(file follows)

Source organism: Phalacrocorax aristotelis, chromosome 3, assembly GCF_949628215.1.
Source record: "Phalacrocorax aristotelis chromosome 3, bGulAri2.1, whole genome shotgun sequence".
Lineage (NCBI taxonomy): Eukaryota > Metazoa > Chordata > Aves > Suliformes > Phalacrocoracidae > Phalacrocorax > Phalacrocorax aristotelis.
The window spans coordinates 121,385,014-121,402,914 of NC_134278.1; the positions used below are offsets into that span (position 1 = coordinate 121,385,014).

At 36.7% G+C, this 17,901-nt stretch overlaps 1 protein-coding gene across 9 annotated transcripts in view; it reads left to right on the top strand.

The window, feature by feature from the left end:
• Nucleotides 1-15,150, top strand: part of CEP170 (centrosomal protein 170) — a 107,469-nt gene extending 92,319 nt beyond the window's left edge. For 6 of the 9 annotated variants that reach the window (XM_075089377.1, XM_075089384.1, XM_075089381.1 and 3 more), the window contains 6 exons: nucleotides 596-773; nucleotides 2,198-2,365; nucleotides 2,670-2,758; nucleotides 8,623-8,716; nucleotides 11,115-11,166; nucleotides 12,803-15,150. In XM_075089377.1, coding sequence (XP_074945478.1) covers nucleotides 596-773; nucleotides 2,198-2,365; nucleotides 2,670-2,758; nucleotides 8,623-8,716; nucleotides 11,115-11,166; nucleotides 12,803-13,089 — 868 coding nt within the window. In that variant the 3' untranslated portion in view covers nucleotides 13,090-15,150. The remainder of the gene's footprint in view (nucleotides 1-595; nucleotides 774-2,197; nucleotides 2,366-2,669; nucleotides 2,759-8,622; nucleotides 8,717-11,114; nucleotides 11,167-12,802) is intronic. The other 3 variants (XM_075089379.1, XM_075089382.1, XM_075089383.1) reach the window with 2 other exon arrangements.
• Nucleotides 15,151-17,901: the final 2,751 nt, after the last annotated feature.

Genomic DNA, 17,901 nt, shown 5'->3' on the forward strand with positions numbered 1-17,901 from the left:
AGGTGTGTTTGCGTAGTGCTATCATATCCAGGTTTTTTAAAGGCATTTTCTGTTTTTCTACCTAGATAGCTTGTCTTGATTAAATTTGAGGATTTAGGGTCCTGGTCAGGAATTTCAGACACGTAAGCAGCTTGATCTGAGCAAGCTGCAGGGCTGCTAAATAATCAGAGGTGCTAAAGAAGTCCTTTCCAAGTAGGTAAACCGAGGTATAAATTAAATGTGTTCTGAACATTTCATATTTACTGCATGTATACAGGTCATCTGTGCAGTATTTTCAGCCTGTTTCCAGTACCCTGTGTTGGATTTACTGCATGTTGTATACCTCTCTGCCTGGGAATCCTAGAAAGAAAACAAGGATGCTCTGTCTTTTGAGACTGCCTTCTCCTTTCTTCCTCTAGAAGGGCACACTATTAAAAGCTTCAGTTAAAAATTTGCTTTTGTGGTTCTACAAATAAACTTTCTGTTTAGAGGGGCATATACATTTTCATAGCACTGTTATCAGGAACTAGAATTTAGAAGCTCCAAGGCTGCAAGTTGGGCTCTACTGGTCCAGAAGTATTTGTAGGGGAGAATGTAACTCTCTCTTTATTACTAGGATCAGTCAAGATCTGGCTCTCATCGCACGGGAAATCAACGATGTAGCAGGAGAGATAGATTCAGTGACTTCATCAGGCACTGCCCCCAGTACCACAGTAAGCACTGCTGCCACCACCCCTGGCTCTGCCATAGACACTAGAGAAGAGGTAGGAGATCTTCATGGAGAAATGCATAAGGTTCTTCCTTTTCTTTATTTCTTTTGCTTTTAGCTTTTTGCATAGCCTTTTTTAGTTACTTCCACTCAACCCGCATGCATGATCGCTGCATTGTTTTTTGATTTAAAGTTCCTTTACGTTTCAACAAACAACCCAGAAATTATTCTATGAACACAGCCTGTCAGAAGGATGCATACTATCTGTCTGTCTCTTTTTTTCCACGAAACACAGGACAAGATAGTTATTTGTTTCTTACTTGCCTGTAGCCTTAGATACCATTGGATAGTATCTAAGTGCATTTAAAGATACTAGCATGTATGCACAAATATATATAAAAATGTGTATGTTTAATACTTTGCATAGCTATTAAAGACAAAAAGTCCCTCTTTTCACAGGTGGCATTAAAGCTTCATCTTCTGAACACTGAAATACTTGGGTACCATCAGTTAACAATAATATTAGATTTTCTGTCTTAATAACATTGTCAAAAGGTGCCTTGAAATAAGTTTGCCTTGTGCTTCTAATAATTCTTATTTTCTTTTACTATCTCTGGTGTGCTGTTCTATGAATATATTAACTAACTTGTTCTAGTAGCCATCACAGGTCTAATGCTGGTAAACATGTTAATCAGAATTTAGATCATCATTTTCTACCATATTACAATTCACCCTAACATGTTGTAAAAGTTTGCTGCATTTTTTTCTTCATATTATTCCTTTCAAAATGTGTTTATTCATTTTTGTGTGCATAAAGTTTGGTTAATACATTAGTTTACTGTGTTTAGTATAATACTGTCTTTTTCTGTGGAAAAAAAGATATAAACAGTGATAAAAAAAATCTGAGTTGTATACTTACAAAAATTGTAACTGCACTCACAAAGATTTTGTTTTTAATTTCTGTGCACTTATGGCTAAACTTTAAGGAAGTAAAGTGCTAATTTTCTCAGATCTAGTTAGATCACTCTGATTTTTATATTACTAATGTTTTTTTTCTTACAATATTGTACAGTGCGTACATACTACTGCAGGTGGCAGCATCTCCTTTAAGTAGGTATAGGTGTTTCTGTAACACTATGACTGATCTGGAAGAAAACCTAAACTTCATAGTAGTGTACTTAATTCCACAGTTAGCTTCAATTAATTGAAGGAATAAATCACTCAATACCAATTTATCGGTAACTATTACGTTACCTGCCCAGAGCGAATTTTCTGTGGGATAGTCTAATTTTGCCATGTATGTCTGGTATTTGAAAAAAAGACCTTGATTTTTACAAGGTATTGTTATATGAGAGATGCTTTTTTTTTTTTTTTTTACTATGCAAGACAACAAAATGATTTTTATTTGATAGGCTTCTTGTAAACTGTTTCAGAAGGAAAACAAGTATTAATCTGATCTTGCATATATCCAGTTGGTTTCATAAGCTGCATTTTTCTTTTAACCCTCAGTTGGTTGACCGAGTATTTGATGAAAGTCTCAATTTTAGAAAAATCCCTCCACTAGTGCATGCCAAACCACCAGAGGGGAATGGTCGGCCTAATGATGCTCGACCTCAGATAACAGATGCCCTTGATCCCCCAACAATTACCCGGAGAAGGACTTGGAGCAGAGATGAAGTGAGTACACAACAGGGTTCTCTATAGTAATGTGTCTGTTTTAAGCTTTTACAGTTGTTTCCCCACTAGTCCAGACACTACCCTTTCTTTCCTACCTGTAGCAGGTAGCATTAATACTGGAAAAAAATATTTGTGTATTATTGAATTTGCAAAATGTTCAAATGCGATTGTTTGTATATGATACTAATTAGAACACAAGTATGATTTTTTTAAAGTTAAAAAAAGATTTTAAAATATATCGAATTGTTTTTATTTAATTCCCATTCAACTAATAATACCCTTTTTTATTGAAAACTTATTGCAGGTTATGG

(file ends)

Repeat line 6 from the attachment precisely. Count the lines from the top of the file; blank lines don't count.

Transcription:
The window, feature by feature from the left end: